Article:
University Calculus: Early Transcendentals (3rd Edition)

Published by Pearson
ISBN 10: 0321999584
ISBN 13: 978-0-32199-958-0

Chapter 10 - Section 10.6 - Conics in Polar Coordinates - Exercises - Page 591: 28



Work Step by Step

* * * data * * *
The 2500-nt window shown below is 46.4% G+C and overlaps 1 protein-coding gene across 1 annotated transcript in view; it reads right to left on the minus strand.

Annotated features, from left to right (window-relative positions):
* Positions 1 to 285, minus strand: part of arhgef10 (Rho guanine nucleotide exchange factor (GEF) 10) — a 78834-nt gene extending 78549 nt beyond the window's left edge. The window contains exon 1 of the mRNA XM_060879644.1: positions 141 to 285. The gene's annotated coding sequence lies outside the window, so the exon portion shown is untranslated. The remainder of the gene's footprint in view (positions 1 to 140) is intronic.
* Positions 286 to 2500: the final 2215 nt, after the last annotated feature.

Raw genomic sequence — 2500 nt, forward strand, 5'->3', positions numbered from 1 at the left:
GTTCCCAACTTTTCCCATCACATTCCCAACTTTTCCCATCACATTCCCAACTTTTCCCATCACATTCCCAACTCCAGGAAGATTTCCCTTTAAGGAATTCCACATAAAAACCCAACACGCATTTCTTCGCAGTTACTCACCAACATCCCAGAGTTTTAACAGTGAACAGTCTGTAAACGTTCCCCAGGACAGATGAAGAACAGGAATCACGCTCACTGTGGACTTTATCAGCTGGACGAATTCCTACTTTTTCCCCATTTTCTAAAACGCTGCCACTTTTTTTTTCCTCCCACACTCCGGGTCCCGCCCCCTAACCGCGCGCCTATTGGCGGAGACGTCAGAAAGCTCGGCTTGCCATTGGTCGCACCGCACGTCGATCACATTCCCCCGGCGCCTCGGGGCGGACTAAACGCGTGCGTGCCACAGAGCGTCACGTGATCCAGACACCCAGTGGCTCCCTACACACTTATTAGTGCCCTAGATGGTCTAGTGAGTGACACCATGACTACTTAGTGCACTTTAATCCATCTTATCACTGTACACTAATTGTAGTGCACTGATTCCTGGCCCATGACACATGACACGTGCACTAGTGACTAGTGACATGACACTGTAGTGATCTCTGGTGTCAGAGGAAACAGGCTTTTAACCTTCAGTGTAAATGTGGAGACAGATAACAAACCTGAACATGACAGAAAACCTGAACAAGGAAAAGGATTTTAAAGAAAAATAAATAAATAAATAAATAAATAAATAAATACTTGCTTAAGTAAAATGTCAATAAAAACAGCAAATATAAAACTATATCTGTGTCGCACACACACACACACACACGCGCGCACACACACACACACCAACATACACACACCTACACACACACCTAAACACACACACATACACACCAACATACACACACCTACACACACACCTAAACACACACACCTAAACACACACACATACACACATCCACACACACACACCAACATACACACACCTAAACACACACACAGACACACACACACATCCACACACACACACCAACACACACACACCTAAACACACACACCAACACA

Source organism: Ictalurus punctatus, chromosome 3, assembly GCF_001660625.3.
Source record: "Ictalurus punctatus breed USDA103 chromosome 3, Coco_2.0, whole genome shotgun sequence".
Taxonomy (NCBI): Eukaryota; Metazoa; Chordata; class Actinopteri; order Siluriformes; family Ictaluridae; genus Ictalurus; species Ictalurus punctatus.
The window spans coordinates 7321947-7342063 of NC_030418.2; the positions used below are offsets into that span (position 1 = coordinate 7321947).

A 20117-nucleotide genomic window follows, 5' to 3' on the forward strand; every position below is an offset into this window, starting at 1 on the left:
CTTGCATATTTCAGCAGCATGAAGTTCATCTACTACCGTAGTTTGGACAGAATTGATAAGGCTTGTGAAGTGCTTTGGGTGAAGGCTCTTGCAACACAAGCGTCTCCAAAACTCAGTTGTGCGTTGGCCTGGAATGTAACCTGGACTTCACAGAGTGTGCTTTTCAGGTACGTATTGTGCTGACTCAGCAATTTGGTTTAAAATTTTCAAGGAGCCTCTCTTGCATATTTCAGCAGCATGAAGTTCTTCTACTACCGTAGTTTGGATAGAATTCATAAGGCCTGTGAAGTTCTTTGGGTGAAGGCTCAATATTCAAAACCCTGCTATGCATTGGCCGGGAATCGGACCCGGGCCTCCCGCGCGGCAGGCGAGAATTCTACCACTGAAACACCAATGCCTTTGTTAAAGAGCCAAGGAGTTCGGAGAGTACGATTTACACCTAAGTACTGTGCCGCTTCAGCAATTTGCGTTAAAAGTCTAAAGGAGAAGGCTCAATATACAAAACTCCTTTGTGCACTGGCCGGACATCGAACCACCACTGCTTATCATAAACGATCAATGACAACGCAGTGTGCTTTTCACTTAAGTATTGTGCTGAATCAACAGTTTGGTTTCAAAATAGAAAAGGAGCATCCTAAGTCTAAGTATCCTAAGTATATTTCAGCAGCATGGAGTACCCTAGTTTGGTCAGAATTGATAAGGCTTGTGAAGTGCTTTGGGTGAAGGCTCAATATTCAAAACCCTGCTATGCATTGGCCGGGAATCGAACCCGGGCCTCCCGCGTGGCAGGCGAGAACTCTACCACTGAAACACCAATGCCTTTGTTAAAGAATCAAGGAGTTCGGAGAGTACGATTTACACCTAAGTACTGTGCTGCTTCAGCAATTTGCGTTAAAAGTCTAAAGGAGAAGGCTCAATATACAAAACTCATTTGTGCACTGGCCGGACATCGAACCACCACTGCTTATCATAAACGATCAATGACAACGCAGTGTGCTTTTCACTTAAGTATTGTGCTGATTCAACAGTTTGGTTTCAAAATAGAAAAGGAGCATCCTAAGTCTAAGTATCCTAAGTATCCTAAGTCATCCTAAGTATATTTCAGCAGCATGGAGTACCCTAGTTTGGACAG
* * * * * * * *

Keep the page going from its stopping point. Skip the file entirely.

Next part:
The eccentricity of the ellipse $\dfrac{x^2}{p^2}+\dfrac{y^2}{q^2}=1$ when $p \gt q$ is given by: $e=\dfrac{\sqrt {p^2-q^2}}{p}$ The foci of the ellipse are: $(\pm pe,0)$ and the directrices are given as: $x=\pm \dfrac{p}{e}$ We are given that the vertices are: $(0, \pm 5)$ and $e=1.25$ so, $e=\dfrac{c}{a}=1.25\implies 5=\dfrac{5}{4}p \implies p=4$ Now, $q^2=c^2-p^2=25-16=9$ Thus, the equation of the ellipse becomes: $\dfrac{y^2}{16}-\dfrac{x^2}{9}=1$
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